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If Wishes were horses CEO’s will ride over Taxpayers
The Institute for Policy Studies, a self-described “progressive multi-issue think tank,” analyzed the link between tax loopholes and excessive executive compensation and concluded that the loopholes created an “uneven playing field” between large companies and small businesses and led to lost tax revenue.
The latest edition of the institute’s annual Executive Excess compensation study found that in 2011, 26 CEOs received more in compensation than their companies paid in taxes, and that the four major tax loopholes contributing to excessive executive pay cost taxpayers about $14.4 billion a year.
“The report is timely at a time when the tax debate is so intense in this country,” Sarah Anderson, the institute’s global economy project director and the report’s co-author, told ABC News. “Some leaders are saying we need to reduce the corporate tax burden even more while major companies are taking advantage of loopholes to lower their tax bill.”(Taxpayers Subsidize CEO Pay, Report Says-abc News report/By Susanna Kim )
In short taxpayers subsidize the CEOs lifestyle.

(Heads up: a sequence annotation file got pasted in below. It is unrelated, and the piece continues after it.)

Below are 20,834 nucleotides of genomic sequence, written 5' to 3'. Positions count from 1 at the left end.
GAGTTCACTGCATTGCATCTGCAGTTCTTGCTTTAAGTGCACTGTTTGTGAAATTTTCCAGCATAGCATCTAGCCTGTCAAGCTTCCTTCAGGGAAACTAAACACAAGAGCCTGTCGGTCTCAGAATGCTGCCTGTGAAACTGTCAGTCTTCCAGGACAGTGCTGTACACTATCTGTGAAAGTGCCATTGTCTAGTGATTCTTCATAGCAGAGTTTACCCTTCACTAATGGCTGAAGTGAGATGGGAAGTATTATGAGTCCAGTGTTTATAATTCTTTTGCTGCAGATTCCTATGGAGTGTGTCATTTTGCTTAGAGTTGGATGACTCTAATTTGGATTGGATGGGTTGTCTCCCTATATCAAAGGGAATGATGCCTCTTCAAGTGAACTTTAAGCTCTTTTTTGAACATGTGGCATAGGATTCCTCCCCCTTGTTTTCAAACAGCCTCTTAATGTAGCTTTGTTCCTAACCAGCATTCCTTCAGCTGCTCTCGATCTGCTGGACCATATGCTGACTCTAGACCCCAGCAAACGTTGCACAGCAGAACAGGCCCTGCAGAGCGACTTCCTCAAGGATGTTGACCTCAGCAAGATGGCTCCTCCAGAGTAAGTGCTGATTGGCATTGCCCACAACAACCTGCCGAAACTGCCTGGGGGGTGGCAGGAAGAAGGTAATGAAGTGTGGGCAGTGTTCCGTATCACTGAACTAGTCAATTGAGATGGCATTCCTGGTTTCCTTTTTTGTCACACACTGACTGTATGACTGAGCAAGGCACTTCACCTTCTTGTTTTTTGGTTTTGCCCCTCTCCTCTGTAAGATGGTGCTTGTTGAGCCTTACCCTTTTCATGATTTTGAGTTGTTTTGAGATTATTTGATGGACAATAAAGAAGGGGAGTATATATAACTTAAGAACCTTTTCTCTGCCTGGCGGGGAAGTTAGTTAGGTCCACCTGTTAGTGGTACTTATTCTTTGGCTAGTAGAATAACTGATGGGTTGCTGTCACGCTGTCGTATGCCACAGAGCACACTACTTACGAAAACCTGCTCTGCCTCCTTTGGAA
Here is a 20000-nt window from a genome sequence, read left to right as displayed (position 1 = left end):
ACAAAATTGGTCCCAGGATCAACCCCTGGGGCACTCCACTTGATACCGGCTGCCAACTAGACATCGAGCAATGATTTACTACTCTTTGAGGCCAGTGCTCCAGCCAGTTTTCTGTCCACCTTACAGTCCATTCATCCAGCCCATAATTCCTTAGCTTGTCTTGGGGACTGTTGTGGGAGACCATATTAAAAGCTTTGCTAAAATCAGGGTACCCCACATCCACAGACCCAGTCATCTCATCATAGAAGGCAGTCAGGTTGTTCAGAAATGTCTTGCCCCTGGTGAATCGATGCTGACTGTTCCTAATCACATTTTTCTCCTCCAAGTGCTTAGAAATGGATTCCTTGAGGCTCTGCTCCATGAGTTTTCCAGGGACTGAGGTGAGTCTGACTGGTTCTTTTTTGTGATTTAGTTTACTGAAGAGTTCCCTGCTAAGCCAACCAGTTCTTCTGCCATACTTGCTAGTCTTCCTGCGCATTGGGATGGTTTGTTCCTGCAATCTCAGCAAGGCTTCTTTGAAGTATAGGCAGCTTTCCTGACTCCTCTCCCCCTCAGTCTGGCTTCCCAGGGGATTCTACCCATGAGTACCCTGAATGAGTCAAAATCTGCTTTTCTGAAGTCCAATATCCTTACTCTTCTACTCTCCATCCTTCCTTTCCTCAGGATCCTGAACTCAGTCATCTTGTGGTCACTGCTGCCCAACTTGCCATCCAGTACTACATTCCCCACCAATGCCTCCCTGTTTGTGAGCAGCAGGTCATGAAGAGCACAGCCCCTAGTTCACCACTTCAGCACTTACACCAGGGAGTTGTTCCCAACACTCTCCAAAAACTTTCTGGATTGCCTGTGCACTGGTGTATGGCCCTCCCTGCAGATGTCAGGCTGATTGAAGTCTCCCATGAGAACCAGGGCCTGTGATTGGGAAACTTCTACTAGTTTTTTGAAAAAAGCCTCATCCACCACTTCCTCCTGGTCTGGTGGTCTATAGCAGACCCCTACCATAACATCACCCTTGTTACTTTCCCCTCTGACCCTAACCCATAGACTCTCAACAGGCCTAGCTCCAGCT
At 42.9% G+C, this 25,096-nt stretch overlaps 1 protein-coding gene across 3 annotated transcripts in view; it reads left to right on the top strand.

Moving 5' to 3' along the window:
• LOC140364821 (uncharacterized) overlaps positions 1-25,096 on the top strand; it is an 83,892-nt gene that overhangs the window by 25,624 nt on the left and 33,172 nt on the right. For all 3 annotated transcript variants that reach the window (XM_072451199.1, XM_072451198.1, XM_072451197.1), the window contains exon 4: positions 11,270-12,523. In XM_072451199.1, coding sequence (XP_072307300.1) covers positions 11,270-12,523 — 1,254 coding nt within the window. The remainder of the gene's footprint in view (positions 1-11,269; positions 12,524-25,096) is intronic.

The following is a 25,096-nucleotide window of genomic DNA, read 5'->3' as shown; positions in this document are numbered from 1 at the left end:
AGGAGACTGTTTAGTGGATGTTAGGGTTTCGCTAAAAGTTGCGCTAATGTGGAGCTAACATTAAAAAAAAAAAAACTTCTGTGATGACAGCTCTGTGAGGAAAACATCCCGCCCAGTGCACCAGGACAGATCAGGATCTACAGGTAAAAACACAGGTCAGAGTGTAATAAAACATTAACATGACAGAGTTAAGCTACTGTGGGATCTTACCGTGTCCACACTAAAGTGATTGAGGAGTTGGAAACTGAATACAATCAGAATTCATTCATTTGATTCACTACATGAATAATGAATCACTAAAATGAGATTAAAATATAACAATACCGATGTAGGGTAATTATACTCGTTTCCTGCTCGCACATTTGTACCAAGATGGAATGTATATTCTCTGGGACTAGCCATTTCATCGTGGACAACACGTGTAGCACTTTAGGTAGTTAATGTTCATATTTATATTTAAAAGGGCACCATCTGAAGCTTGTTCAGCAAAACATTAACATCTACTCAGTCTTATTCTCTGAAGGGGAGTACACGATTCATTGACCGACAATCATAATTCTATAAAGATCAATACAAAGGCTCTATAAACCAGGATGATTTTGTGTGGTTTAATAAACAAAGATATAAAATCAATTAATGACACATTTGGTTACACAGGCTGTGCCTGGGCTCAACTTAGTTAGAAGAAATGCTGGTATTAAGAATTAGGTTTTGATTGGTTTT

It’s crystal clear that the Bush tax reduction on capital gains and dividend income in 2003 was the cutting edge policy that has created the immense increase in net worth of corporate executives, Wall St. professionals and other entrepreneurs.
The reduction in the tax from 20% to 15% continued the step-by-step tradition of cutting this tax to create more wealth. It had first been reduced from 35% in 1978 at a time of stock market and economic stagnation to 28% . Again 1981, at the start of the Reagan era, it was reduced again to 20%– raised back to 28% in 1987, on the eve of the October 19 232% crash in the market. In 1997 Clinton agreed to reduce it back to 20%, which move was an inducement for the explosion of hedge funds and private equity firms– the most “rapidly rising cohort within the top 1 per cent.”